We would have liked to have seen information on costs and the potential risks of the treatment. The story could have benefited from a deeper analysis of the evidence and from the use of some independent experts.
We wonder if this was rushed onto the web because there were a number of copy errors:
Even when writing about a topic as seemingly mundane as tennis elbow, stories should avail themselves of a broad range of expertise. Were this treatment to become widely available, it could be a boon for chronic pain sufferers, but we can’t make that assessment based on the limited amount of information provided here.
The story made no mention of costs. Given that platelet-rich plasma already is being used for a variety of conditions, including tennis elbow, it would not have been difficult to get a range of costs. A basic Google search reveals a number of sources declaring that insurance plans do not typically cover plasma injections. This all would have been good information for the story.
The benefits are essentially quantified, but we thought the story could have gone further in helping readers understand what the numbers mean.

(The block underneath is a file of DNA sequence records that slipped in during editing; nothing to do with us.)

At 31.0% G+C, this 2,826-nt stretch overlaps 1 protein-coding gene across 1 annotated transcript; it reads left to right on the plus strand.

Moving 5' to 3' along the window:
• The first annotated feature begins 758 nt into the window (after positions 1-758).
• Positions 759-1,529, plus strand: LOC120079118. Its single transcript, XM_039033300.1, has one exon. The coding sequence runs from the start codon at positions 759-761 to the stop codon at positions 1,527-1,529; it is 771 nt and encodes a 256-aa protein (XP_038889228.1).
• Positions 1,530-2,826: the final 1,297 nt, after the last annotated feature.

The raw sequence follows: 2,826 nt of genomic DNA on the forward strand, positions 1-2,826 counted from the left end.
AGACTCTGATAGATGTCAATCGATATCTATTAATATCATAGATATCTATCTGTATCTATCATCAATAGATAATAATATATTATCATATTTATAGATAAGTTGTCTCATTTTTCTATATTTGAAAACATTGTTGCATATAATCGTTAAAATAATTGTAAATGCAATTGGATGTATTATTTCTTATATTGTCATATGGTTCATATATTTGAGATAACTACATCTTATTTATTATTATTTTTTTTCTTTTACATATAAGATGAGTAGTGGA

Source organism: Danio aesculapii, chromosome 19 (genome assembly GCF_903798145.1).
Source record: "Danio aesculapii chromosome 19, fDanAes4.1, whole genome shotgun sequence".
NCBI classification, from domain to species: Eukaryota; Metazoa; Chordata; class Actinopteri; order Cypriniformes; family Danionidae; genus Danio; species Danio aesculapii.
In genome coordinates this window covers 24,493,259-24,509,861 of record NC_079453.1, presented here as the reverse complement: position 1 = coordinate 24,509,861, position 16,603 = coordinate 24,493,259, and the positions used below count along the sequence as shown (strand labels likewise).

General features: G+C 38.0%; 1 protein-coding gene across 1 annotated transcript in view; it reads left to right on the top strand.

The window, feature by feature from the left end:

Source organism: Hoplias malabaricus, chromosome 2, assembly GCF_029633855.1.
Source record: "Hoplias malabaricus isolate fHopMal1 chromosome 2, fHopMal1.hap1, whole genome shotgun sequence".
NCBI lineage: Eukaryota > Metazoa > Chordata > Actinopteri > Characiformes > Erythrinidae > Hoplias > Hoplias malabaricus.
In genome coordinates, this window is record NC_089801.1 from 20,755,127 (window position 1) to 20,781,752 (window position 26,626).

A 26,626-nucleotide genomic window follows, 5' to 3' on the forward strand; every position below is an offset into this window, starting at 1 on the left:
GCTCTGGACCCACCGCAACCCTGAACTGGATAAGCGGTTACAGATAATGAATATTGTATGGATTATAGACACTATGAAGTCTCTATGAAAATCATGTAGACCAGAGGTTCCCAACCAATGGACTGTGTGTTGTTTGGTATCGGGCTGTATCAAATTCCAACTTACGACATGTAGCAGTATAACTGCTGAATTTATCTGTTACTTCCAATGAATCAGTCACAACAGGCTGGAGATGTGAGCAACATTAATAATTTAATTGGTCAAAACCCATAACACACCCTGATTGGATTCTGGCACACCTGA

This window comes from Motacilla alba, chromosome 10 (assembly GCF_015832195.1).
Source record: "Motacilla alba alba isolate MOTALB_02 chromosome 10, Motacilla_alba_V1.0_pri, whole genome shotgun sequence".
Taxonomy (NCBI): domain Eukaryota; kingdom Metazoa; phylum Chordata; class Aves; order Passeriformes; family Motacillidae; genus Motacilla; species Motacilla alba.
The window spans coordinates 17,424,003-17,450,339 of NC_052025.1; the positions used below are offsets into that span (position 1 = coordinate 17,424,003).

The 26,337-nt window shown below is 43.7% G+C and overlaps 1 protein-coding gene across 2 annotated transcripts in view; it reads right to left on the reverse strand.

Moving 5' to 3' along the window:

There’s no attempt to quantify harms here. After reading this story, one might assume that there’s nothing risky about this procedure.
The story does say that the study was in 28 patients, but that’s about all the information readers are given about the potential limitations of the study.
The story nicely avoids disease mongering and, right in the lead, explains that this treatment would work best in patients “where other treatment methods have failed”.
The story only relied on a single source.
The story mentions alternatives, which is why we give it credit here. It could have done a better job explaining why all other treatment methods should be exhausted, short of surgery, before turning to plasma injections.
The true novelty is never established.
The story does not rely on a news release.